School of Psychology - Activities - Featured Publications - Can technology and the media help reduce dysfunctional parenting

Login to the School of Psychology

Featured Publication

Can technology and the media help reduce dysfunctional parenting
Calam, R., Sanders, M.R., Miller, C., Sadhnani, V., & Carmont, S.
Behaviour Research and Therapy, 2008, 46, 411-427.


The studies aimed to evaluate the effectiveness of the Triple P-based “Driving Mum and Dad Mad” television series in improving positive parenting behaviours and child wellbeing over a six month period. A secondary aim was to compare the effectiveness of the intervention with (enhanced condition) and without (standard condition) extra support and resources. The influence of demographic details and parenting background were recorded to check for effects on outcomes and compliance.


Participants were recruited across two waves, GPE1 (N = 450) and GPE2 (N = 270). Data from these two waves were combined. Both assessment groups used a repeated measures design and were randomly allocated to the two intervention conditions (standard or enhanced). Participants in the enhanced condition received downloadable tip sheets, a workbook and media resources in addition to the standard reminders to watch the series. All parents were administered a set of questionnaires measuring family background (Family Background Questionnaire); parental anger (Parental Anger Inventory); parenting style (Parenting Scale); parenting confidence for dealing with misbehaviour (Parenting Task Checklist); inter-parental conflict (Parent Problem Checklist); child disruptive behaviour (Eyberg Child Behavior Inventory); parental relationship satisfaction (Relationship Quality Index); and mood (Depression Anxiety Stress Scale). These were administered pre-intervention, as well as 12 weeks and 6 months after watching the series. Parents were also assessed on the number of episodes they watched, child-problem severity and demographic details.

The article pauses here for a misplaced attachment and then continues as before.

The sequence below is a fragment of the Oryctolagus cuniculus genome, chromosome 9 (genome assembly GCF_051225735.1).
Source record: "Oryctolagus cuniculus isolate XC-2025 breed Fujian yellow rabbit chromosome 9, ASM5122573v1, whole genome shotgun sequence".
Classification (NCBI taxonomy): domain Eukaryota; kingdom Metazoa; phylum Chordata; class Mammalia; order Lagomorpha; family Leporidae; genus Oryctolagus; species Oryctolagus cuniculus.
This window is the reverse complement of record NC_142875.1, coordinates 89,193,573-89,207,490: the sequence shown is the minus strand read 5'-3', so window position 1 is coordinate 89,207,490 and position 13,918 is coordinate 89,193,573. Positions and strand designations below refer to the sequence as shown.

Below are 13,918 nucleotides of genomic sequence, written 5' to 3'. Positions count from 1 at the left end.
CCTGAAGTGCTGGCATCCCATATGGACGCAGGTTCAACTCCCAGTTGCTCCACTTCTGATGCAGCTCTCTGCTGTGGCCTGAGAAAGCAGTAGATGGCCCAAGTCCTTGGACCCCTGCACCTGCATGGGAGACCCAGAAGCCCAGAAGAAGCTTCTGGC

1. Parental factors, such as level of dysfunctional parenting style and anger, may influence the success of the interventions and persistence with watching the television series.
  2. Demographic variables may influence intervention outcomes and viewing compliance. For example, based on prior research, parents from lower socio-economic status (SES) backgrounds were predicted to show less positive changes to parenting and child outcomes than parents from higher socio-economic backgrounds.
  3. Severity of child problems may influence compliance and satisfaction outcomes. Parents of children with problems of greater severity were predicted to be less likely to complete watching the series, due to increased feelings of pressure and responsibility.


Results were found to support the effectiveness of the media-based interventions over 12 week and 6-months for all measured variables apart from parental relationship quality. Information was found for the other hypotheses:-

  1. Parents with lower DASS and PS scores were more likely to have poorer reported child and parent outcomes.
  2. Partner SES was significantly correlated with poorer reported child and parent outcomes. Additionally, parents from higher socio-economic backgrounds were more likely to watch the entire series and use the strategies at six-month follow-up.
  3. Parents who reported greater severity of child problems were more likely to watch the entire series.


This study supported the hypothesised effectiveness of the media-based intervention, both with and without extra media support.  The strength of the results was limited by a high level of dropout (particularly from parents of lower reported functioning and self-efficacy), however results still indicate support for the formats. The low-level of response to email suggests limited use of enhancement options.

Summary and Implications:

Media interventions targeted at a wider audience appears to produce reliable change in parenting and child functioning, with and without additional support. These results represent the first known measure of success for such intervention, which should be replicated. Future studies should aim to address the high level of dropout and assess the outcomes for families that do.

Accessed: 2964 times
Created: Tuesday, 23rd November 2010 by jameskir
Modified: Monday, 7th March 2011 by jameskir
Psychology News, Events & Publications RSS 2.0 Feed School of Psychology on Facebook School of Psychology on Twitter School of Psychology on Google Plus School of Psychology on Linkedin School of Psychology on YouTube
Share this page on Facebook Share this page on Twitter Share this page on Google Plus Share this page on Linkedin